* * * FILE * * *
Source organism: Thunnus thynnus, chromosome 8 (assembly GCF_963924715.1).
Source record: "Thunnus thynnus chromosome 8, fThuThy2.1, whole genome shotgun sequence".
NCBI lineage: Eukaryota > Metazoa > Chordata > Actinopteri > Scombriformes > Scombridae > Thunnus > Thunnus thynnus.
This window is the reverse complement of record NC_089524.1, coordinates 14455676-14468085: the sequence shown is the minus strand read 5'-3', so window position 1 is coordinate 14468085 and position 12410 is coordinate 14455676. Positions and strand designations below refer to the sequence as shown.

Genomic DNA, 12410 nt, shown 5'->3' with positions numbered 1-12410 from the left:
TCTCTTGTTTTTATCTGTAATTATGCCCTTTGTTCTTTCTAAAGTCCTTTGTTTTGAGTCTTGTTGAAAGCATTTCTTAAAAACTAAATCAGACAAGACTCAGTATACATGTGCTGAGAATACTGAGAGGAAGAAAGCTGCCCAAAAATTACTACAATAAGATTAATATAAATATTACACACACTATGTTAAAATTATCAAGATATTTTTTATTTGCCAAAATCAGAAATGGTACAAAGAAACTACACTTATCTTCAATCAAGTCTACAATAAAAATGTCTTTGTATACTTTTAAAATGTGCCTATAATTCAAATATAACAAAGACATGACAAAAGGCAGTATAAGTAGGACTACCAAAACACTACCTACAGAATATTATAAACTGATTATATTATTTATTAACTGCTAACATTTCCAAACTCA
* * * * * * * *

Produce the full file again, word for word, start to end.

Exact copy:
Source organism: Thunnus thynnus, chromosome 8 (assembly GCF_963924715.1).
Source record: "Thunnus thynnus chromosome 8, fThuThy2.1, whole genome shotgun sequence".
NCBI lineage: Eukaryota > Metazoa > Chordata > Actinopteri > Scombriformes > Scombridae > Thunnus > Thunnus thynnus.
This window is the reverse complement of record NC_089524.1, coordinates 14455676-14468085: the sequence shown is the minus strand read 5'-3', so window position 1 is coordinate 14468085 and position 12410 is coordinate 14455676. Positions and strand designations below refer to the sequence as shown.

Genomic DNA, 12410 nt, shown 5'->3' with positions numbered 1-12410 from the left:
TCTCTTGTTTTTATCTGTAATTATGCCCTTTGTTCTTTCTAAAGTCCTTTGTTTTGAGTCTTGTTGAAAGCATTTCTTAAAAACTAAATCAGACAAGACTCAGTATACATGTGCTGAGAATACTGAGAGGAAGAAAGCTGCCCAAAAATTACTACAATAAGATTAATATAAATATTACACACACTATGTTAAAATTATCAAGATATTTTTTATTTGCCAAAATCAGAAATGGTACAAAGAAACTACACTTATCTTCAATCAAGTCTACAATAAAAATGTCTTTGTATACTTTTAAAATGTGCCTATAATTCAAATATAACAAAGACATGACAAAAGGCAGTATAAGTAGGACTACCAAAACACTACCTACAGAATATTATAAACTGATTATATTATTTATTAACTGCTAACATTTCCAAACTCA